(A Magical) Researchers’ Night

La Nuit (magique) des chercheur.euse.s
  • La Nuit (magique) des chercheur.euse.s
  • Fleurs
  • Ladybug
  • Spider
  • Butterfly
(A Magical) Researchers’ Night

I make my way quickly along the damp pathways of the Jardin botanique de Montréal, as though I wish I could get ahead of the leaves swirling down from the exposed branches to the dull grey gravel. It’s a wasted effort, and I have the impression I’m breaking an unwritten rule. There are invisible signs where I read: “Hurrying prohibited. Here, only children have the right to run.” In any case, I won’t recapture summer. The last petals are uncaringly letting themselves be pelted by the cold rain.


I want to be clear: this place is always wonderful, even under the snow. But I’m here to indulge my passion: photographing insects up close. But all that’s left are some bumblebees numb from the cold. Oh, and one poor ladybug, not moving, probably dead, maybe zombified by a parasitoid wasp the same type as the one described a few years ago by students of the entomologist Jacques Brodeur – who was based at the Jardin botanique himself.


Looking for bugs

Because the Jardin botanique and the Space for Life museums are not just a delightful setting for naturalists at heart. Research also gets done there, the real thing, led by scientists in the flesh, though not always wearing lab coats. I’m bound to have more luck with those particular bugs!

When they’re no longer on the ground during the summer, they can be found in certain hiding places emulating their natural environment: the Insectarium, the Biodôme.* I hear there are also a few that have settled in the Planétarium Rio Tinto Alcan ! Or else the Institut de recherche en biologie végétale (IRBV), which the Biodiversity Center belongs to. That institution’s roots are in a collaboration between Université de Montréal and the Jardin botanique that was started in 1931 by Brother Marie-Victorin.


“I’d like to know why all these things are beautiful”

That was the motto of the school for kids founded at the Jardin botanique by Marcelle Gauvreau, a very close friend of Brother Marie-Victorin. This spirit of discovery, this eagerness to convey knowledge to a broad public, is still what drives Space for Life. Michel Labrecque told me as much. Not Mr. Olympic Stadium, but the curator of the Jardin botanique, who’s also a researcher at the IRBV.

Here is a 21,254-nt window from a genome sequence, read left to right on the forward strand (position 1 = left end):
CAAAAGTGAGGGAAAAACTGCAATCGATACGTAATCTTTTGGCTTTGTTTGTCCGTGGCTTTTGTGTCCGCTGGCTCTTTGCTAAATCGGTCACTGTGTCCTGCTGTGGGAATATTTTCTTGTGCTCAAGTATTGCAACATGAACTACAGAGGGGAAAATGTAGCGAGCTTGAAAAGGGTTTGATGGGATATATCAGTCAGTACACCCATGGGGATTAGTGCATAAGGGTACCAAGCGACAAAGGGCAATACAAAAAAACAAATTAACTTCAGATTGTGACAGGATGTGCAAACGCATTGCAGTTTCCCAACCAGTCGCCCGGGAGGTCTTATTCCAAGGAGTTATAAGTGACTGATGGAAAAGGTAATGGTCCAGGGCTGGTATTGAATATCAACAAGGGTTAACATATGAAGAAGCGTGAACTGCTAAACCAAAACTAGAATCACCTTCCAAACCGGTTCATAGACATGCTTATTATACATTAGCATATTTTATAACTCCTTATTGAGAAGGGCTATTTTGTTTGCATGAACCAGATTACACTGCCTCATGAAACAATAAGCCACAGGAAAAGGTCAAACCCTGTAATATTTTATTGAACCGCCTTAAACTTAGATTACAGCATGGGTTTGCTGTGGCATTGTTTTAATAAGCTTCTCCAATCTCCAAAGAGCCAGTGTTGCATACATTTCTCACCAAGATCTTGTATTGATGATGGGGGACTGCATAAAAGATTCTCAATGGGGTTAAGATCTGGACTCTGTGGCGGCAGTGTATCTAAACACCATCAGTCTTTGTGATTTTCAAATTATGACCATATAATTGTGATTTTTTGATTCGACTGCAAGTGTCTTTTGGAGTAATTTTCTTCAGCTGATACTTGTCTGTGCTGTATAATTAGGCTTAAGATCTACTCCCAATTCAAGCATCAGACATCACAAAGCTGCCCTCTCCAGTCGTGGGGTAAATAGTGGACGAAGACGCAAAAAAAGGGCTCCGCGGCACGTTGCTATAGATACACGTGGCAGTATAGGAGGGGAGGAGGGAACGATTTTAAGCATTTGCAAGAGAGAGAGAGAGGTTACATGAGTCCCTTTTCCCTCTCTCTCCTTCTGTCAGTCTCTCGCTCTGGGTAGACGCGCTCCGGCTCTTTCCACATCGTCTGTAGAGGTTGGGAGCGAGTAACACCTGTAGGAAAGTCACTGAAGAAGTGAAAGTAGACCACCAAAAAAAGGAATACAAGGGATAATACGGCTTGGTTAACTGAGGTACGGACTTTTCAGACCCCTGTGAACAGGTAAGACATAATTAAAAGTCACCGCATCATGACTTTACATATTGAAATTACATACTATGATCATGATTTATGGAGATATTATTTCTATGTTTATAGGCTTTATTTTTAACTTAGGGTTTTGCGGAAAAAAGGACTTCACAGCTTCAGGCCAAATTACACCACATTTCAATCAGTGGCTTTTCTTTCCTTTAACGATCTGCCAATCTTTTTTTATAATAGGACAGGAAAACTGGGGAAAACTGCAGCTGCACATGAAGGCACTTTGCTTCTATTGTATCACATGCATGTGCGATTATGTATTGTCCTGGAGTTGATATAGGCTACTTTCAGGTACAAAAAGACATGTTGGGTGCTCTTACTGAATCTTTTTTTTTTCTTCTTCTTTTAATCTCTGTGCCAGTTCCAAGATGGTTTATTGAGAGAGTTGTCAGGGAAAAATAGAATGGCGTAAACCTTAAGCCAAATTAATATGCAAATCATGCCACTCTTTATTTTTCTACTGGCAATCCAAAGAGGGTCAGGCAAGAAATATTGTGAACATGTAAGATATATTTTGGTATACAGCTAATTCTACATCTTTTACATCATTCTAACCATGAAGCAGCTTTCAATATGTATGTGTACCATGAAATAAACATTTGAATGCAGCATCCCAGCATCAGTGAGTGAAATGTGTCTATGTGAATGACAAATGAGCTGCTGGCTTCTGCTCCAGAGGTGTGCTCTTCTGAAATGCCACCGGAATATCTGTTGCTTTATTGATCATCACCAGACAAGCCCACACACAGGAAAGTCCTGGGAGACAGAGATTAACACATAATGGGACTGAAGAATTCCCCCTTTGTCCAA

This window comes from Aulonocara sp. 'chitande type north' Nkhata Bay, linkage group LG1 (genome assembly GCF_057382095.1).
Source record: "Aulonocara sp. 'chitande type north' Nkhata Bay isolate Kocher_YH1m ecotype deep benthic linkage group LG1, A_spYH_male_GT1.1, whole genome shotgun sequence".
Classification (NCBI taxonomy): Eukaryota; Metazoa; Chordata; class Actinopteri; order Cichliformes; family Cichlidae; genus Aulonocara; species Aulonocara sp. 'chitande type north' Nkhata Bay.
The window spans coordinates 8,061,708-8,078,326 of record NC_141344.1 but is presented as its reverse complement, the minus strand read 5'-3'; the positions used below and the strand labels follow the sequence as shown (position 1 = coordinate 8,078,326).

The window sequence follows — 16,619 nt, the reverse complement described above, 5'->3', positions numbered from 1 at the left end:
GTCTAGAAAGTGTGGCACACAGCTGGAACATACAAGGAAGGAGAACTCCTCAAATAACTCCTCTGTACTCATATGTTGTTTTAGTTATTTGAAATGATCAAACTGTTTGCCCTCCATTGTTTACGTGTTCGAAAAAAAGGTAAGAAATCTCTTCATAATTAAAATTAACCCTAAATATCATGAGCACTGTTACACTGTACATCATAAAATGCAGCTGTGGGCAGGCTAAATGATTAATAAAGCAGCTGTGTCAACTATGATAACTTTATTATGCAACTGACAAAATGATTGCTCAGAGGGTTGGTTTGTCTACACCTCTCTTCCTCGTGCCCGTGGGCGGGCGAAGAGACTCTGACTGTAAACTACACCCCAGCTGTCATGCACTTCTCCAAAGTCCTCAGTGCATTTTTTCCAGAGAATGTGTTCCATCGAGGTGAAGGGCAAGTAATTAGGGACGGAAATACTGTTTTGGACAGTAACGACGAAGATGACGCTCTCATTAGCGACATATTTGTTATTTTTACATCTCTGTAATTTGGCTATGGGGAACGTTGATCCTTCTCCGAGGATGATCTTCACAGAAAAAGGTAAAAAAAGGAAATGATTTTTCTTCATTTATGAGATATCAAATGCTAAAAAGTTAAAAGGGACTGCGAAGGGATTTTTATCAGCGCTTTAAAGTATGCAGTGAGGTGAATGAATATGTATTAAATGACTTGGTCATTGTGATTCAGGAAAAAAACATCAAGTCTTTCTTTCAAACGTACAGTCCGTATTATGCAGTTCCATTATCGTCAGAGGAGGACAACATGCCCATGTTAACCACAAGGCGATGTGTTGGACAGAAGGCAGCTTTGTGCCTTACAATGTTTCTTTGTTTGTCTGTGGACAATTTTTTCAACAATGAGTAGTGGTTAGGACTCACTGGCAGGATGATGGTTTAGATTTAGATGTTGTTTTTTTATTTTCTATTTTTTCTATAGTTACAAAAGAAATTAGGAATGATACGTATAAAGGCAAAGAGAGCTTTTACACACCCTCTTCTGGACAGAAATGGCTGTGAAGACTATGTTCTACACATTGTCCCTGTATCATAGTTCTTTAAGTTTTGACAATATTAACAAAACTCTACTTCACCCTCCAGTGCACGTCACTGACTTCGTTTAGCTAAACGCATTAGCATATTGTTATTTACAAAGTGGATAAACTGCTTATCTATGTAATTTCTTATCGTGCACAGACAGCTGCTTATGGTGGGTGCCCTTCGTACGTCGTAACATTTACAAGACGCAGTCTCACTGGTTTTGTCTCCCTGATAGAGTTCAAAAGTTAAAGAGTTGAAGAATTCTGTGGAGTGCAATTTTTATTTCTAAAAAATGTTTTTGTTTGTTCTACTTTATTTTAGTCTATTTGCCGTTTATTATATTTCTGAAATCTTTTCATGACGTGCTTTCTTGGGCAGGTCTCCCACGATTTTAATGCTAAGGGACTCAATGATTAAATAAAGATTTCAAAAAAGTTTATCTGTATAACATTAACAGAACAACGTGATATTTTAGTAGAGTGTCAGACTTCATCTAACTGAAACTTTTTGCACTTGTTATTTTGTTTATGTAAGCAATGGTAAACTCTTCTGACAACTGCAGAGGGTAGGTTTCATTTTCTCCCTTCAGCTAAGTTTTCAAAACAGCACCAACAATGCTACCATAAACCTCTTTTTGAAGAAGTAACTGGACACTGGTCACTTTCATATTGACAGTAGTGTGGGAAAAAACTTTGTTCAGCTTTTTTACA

I had a chance to ask him some questions about his work, his past, about what shaped his outlook as a scientist. I also had privileged access to entomologist Maxime Larrivée, director of the Insectarium, who confided that he’d had to make a wrenching decision: a career as a professional athlete, or one in science. He chose butterflies.


The oceanographer Nathalie Rose Le François, researcher at the Biodôme, demonstrated for me beyond all doubt that originality and opportunism are great qualities, evolutionary advantages for female researchers. Olivier Hernandez, director of the Planétarium Rio Tinto Alcan, told me he left France to settle in Québec in the hope of working alongside Hubert Reeves. As Mr. Reeves spends a lot of his time in France, their eyes mostly meet when they look up at the sky!

At night, all our bugs get the green light!

I’m joking when I affectionately call them my bugs, but I hesitate to perpetuate the myth about UFO researchers who stray from the norm. Would I be disappointing you if I stated that scientists are human beings like anyone else, with their obsessions and mannerisms that irritate those close to them, and everything that makes them tritely extraordinary? I invite you to find out for yourselves, on November 15, at the first edition of Researchers’ Night. At 7 p.m., the doors of the Planétarium are opening so that you can enjoy 1,001 encounters with scientists who’ll share their stories with humor and emotion, and in a festive atmosphere. Bring your curiosity!

*The Insectarium and the Biodôme are closed for work. Reopening is scheduled for spring 2020 for the Biodôme and summer 2021 for the Insectarium.

Rendezvous November 15 at 7 p.m.!

A one-of-a-kind and unprecedented opportunity to rub shoulders with a range of researchers, who’ll be lifting the curtain on the worlds they work in day after day!

Programming details »

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